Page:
Bat wings bend, twist and deform in response to turbulent airflow, generating lift, thrust and other forces associated with flight. When a bat wing flaps, it forms little doughnut-shaped pockets of air known as vortex rings, expelled behind as the animal moves through the air. Modelling these and the bat’s other aerodynamic forces accurately has proved difficult until now.
The new model, described as a variational aeroelastic framework for 3D turbulent flow and flexible multibody interaction, was developed by a team from the University of British Columbia and the National University of Singapore. According to the engineers behind it, the model captures the complexity of real-life bat flight dynamics and greatly improves on the simplified numerical models that currently exist. It is reported in the journal Computer & Fluids.
“Bats can navigate tight spaces and negotiate gusts of wind with apparent ease,” said Rajeev Jaiman, senior author of the study and a professor of mechanical engineering at UBC. “By understanding how they do what they do, we may be able to design flying devices that operate more effectively than before, including in emergency and military situations.”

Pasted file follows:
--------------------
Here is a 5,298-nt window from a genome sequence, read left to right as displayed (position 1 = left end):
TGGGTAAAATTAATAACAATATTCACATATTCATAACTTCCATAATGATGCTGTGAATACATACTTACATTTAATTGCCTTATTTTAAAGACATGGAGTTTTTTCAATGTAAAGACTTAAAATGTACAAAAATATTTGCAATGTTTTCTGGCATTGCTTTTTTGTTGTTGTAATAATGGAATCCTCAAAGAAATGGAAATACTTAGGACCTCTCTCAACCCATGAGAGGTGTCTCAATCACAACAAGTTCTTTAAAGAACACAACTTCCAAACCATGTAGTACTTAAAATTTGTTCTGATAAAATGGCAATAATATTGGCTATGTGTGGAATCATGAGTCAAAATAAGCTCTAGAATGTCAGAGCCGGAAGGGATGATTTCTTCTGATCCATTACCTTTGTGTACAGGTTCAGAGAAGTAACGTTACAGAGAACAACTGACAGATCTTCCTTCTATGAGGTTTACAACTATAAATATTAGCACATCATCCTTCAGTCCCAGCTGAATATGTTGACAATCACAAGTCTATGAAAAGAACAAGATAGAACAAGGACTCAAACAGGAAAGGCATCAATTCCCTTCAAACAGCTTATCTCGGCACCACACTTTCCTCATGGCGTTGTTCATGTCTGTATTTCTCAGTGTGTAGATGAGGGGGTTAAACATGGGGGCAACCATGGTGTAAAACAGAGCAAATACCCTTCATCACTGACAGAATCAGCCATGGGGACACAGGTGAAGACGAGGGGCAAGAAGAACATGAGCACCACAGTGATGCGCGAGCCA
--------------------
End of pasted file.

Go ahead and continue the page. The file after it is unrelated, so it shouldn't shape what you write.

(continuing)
Natural flight has been studied for centuries, but most of the focus in recent decades has been on birds and insects. However, bird flight is difficult to model accurately due to the presence of porous feathers, while insect flight – though successfully modelled in some cases – is difficult to scale up for human applications. Bats have wing structures that can be more easily mimicked than birds’, yet capable of much bigger payloads than insects. This makes them a good fit for practical aviation applications.
“Bat wings are elastic structures composed of many different parts, and they interact with air in highly variable and aerodynamically complex ways,” said Jaiman. “Our framework reflects key flight dynamics and could serve as a tool for the design and optimisation of flexible flapping wings in aerial vehicles.”
On the back of their study, the researchers are now working on an AI-enabled “digital twin” for bat flight and will partner with a team at Brown University to develop what they hope will be the most bat-like robot to date.